Post in: Cover Features Latest posts | July 27 , 2015 | Tag in: LEAP 33 | Cyril Duval
Shanzhai is neither an Instagram geotag nor a city in China hosting a biennial— despite our multiple efforts to make this the case. As co-president of the Shanzhai Biennial (with Avena Gallagher and Babak Radboy), we have been active since fall 2012; with three installments (SB1 at Beijing Design Week, SB2 at MoMA PS1, and SB3 at Frieze Art Fair) in the course of three years, we are known as the biennial with the fastest turnaround in the whole industry. The original Mandarin phrase shanzhai translates as “fortified mountain refuge,” a place where ancient bandits hid in secrecy to stockpile goods and wealth, illustrating the contemporary mechanisms of a Robin Hood role model for the redistribution of wealth and cultural capital. Originally coined to refer to illegal electronic goods of poor quality from the southern city of Shenzhen, it has quickly and exponentially risen to a cultural genre of appropriation, combination, recreation, and parody applied to modern consumerism: shanzhai garments, goods, magazines, brands, but also pop stars, TV shows, gas stations, and museums.
Constantly reappropriated by recent tropes of late western capitalism (think of Jeremy Scott for Moschino and M.I.A. using Versace bootlegs to produce a capsule collection for Versace), the genre known as shanzhai stands as one of the most emblematic and original forms of creative appropriation in the cultural industries. Through an unfortunate pseudo-intellectual formalism, it is often reduced to the simple notion of counterfeit; in fact it produces the exact opposite. The sole purpose of the counterfeit luxury good is to mimic the original and simulate equivalent social status for its owner, while a shanzhai good is an intellectual construction and assemblage of cultural symbols and icons that encompasses a power of attraction. Some of the most sophisticated manifestations can be read in multiple ways and gather several cultural references into a single entity.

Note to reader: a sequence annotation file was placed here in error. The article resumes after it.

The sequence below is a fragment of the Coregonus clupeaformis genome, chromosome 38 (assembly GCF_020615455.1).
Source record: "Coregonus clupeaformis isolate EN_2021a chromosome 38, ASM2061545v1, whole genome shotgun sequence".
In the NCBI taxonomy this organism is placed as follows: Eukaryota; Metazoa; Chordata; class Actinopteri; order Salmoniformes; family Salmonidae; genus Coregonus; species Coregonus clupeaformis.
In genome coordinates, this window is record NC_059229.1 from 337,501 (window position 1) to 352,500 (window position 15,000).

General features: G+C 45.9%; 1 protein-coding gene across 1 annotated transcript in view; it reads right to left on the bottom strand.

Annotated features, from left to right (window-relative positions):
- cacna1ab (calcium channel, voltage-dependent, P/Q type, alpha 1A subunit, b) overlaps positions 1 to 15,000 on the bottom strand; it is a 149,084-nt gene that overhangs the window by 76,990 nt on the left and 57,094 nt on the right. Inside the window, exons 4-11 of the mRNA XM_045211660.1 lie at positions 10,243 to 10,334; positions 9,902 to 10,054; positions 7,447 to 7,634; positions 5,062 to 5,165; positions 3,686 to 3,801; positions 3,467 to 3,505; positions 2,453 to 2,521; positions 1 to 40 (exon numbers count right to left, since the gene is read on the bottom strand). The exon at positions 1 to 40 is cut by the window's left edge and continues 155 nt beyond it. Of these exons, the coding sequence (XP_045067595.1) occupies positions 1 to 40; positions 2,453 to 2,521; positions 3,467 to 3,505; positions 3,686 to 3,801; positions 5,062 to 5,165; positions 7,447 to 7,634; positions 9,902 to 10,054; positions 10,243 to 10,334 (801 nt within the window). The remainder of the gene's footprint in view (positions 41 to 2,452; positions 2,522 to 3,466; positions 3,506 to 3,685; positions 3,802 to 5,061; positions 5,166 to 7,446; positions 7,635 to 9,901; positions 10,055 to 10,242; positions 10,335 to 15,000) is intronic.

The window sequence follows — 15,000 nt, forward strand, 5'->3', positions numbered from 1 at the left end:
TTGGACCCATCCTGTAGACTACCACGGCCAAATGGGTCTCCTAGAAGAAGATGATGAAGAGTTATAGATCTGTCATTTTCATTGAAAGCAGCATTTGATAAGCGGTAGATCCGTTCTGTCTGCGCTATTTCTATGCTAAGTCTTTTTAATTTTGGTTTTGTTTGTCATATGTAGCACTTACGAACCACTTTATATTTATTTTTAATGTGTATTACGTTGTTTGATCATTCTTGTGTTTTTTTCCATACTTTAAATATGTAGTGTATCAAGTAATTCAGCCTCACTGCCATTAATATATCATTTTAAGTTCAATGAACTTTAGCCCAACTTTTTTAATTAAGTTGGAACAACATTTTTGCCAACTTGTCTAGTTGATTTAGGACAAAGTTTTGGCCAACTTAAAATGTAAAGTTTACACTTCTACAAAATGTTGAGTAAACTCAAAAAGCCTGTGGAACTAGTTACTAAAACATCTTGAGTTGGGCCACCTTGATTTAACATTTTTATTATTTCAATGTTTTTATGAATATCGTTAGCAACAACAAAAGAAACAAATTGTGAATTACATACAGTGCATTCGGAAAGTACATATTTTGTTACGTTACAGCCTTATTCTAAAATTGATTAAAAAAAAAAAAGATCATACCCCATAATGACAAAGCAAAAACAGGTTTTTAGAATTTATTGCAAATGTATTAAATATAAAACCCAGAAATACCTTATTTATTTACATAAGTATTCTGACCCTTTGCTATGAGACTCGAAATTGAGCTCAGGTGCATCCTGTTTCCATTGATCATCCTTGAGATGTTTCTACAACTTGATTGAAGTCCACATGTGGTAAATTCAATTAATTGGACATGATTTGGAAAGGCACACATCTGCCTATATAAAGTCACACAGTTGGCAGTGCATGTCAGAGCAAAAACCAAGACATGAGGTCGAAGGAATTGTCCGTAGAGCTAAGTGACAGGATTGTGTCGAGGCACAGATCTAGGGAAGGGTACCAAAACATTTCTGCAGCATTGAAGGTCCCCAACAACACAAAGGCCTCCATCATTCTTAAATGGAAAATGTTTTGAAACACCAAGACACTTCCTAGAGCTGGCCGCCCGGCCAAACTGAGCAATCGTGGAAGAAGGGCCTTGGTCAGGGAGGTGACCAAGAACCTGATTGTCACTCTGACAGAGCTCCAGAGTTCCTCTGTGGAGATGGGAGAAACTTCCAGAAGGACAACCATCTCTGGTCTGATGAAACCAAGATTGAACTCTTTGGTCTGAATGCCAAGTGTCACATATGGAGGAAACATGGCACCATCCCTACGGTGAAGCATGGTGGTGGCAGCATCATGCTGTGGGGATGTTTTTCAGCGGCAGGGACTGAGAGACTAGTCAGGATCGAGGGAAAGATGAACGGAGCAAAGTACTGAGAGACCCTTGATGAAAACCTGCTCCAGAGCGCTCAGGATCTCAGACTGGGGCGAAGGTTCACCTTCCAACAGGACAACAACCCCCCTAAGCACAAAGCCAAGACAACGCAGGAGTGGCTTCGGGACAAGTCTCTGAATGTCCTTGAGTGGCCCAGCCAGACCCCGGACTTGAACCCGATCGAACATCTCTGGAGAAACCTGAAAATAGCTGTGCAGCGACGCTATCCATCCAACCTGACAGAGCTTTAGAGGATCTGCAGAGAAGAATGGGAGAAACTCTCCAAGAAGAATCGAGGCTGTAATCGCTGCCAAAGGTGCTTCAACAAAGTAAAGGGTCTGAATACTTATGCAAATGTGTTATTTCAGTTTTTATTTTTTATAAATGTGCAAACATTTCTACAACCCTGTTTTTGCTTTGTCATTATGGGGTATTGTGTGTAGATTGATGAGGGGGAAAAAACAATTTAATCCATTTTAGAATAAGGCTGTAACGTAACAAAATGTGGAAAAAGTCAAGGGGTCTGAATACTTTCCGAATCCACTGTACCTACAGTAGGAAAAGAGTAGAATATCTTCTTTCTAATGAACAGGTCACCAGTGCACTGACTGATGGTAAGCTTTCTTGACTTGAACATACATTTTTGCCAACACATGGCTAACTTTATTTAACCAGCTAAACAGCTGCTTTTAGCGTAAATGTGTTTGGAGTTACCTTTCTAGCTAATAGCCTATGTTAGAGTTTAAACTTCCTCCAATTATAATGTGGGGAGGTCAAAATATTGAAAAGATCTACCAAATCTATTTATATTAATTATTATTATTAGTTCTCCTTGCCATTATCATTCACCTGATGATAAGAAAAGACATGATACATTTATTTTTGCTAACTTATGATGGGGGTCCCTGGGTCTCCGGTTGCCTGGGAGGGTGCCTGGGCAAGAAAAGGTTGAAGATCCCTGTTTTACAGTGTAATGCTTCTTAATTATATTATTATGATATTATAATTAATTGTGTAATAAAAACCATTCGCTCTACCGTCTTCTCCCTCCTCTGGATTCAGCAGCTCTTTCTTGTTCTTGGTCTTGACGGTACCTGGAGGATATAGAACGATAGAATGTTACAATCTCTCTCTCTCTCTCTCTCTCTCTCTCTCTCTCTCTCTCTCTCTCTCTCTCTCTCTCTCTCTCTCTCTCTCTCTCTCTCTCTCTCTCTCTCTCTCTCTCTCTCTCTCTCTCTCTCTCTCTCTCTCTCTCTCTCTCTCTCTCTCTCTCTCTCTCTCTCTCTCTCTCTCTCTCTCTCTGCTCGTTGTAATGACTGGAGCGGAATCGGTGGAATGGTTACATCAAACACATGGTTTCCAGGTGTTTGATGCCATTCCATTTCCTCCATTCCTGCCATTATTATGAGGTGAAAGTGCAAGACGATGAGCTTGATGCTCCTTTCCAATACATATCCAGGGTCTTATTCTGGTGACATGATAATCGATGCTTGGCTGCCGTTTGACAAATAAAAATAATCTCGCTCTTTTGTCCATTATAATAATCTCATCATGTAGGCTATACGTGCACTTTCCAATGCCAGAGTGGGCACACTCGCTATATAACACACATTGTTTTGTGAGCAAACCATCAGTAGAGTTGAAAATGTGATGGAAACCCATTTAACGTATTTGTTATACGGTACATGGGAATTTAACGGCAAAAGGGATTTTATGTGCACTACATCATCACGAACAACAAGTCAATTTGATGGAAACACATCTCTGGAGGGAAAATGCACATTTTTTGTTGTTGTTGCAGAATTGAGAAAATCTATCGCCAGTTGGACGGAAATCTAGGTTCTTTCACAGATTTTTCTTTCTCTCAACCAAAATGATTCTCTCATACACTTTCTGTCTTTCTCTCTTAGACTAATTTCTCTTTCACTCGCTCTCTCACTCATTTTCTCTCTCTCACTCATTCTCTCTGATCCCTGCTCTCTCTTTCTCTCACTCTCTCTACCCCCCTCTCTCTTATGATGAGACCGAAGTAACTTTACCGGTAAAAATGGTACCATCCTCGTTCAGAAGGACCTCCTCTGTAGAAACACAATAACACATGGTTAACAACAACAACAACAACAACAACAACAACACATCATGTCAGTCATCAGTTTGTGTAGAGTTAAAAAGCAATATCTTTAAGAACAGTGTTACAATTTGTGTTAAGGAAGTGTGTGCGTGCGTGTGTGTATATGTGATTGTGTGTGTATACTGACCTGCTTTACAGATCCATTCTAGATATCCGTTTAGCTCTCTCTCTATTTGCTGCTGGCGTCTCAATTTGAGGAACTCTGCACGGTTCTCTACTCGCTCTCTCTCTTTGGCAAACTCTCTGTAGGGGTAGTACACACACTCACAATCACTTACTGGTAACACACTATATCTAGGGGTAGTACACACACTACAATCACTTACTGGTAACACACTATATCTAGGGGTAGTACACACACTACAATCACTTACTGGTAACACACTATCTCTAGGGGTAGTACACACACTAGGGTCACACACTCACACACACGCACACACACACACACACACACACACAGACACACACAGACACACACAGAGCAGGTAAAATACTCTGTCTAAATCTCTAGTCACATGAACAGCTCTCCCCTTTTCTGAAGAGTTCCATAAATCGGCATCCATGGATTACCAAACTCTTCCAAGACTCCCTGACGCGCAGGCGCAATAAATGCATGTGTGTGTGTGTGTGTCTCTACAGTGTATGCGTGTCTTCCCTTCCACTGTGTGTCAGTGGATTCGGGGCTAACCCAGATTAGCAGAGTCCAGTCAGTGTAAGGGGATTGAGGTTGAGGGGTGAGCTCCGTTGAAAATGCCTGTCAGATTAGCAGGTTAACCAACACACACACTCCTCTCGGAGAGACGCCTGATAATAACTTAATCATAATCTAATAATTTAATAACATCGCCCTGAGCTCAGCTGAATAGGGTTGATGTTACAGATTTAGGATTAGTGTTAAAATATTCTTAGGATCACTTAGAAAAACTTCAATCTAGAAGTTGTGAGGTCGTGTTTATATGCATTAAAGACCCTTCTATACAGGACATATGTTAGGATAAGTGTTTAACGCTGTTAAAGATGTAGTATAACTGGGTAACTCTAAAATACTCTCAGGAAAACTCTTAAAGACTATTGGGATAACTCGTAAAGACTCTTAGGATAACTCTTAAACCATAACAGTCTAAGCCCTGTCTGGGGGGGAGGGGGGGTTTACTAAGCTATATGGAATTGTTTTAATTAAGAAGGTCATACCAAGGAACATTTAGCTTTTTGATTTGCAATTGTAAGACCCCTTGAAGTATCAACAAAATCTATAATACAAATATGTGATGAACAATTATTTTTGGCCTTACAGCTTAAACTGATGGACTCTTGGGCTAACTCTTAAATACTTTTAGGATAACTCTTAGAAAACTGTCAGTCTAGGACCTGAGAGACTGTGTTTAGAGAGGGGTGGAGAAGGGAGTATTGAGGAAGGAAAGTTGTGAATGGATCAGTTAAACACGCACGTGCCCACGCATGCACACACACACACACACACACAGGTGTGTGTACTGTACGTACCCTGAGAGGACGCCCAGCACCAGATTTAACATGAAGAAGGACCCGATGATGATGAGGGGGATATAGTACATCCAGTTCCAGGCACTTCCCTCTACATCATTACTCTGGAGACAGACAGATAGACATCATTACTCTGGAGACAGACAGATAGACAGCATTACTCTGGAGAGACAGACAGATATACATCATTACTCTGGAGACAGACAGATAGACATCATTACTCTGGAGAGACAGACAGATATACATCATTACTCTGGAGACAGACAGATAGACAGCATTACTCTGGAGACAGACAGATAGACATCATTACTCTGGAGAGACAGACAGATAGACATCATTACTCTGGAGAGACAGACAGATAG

Far from Chinese middle class preoccupations with symbols of luxury and wealth—closer to the grassroots labor crushed by multinationals in a cynically unshackled production economy—a message is sent towards the upper classes: the true arrogant and libertarian display of countercultural production muscle backfiring at shamelessly unethical production models. Or, as my co-president Babak Radboy says: “How to distill the whole world into a pair of sneakers.” M+ curator Aric Chen calls shanzhai the “pop art of China” in that it is a literal translation of China’s understand-ing of the emergence of its own intellectual leadership in the integration and transformation of western sensibilities and twentieth-century capitalism. By reversing the engineering of capitalism for its own benefit, a shadow industry of anonymous and collaborative ghost-design has risen. With international ramifications and systems of distribution in the Middle East and Central America, it is as impossibly unquantifiable as Cosa Nostra itself.
After years of studying the mechanisms of shanzhai through our travels and branding experiments (“a multinational brand posing as an art-project posing as an multinational brand posing as a biennial”), our enterprise is clear: being shanzhai, not acting like it. Each of our projects is carefully planned, financed, advertised, and eventually disclosed to a global audience. The starting point is always an invitation (from a cultural institution or brand) that triggers a mechanism within our working process: local social components become specific sources of inspiration and commentary to unfold through our advertising campaigns and a physical result. For each biennial, we navigate concepts and contexts to refresh the aura of our brand. As Radboy told T, “the advertising campaign has more in common with a military campaign: It is first and foremost concerned with territory and not cash.”